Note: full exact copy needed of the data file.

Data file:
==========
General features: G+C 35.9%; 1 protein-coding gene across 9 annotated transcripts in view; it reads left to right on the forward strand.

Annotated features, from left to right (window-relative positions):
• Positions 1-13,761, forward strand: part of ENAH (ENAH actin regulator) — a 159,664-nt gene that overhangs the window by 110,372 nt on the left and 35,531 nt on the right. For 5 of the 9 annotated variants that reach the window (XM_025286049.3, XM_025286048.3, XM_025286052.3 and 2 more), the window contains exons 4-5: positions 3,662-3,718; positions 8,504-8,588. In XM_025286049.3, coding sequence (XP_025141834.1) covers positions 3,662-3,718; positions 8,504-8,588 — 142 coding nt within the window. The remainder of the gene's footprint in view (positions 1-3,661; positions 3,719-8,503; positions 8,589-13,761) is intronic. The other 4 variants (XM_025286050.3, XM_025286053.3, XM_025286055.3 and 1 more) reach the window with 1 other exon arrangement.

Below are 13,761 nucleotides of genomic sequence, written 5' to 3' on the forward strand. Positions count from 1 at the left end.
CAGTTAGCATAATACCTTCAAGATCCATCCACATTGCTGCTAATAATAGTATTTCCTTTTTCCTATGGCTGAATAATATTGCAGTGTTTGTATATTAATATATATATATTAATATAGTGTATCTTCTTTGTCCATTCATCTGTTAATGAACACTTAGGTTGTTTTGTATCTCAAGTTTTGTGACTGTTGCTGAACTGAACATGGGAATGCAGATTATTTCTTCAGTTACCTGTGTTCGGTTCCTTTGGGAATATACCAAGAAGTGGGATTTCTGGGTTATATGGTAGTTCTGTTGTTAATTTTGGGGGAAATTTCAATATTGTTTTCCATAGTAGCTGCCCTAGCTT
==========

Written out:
General features: G+C 35.9%; 1 protein-coding gene across 9 annotated transcripts in view; it reads left to right on the forward strand.

Annotated features, from left to right (window-relative positions):
• Positions 1-13,761, forward strand: part of ENAH (ENAH actin regulator) — a 159,664-nt gene that overhangs the window by 110,372 nt on the left and 35,531 nt on the right. For 5 of the 9 annotated variants that reach the window (XM_025286049.3, XM_025286048.3, XM_025286052.3 and 2 more), the window contains exons 4-5: positions 3,662-3,718; positions 8,504-8,588. In XM_025286049.3, coding sequence (XP_025141834.1) covers positions 3,662-3,718; positions 8,504-8,588 — 142 coding nt within the window. The remainder of the gene's footprint in view (positions 1-3,661; positions 3,719-8,503; positions 8,589-13,761) is intronic. The other 4 variants (XM_025286050.3, XM_025286053.3, XM_025286055.3 and 1 more) reach the window with 1 other exon arrangement.

Below are 13,761 nucleotides of genomic sequence, written 5' to 3' on the forward strand. Positions count from 1 at the left end.
CAGTTAGCATAATACCTTCAAGATCCATCCACATTGCTGCTAATAATAGTATTTCCTTTTTCCTATGGCTGAATAATATTGCAGTGTTTGTATATTAATATATATATATTAATATAGTGTATCTTCTTTGTCCATTCATCTGTTAATGAACACTTAGGTTGTTTTGTATCTCAAGTTTTGTGACTGTTGCTGAACTGAACATGGGAATGCAGATTATTTCTTCAGTTACCTGTGTTCGGTTCCTTTGGGAATATACCAAGAAGTGGGATTTCTGGGTTATATGGTAGTTCTGTTGTTAATTTTGGGGGAAATTTCAATATTGTTTTCCATAGTAGCTGCCCTAGCTT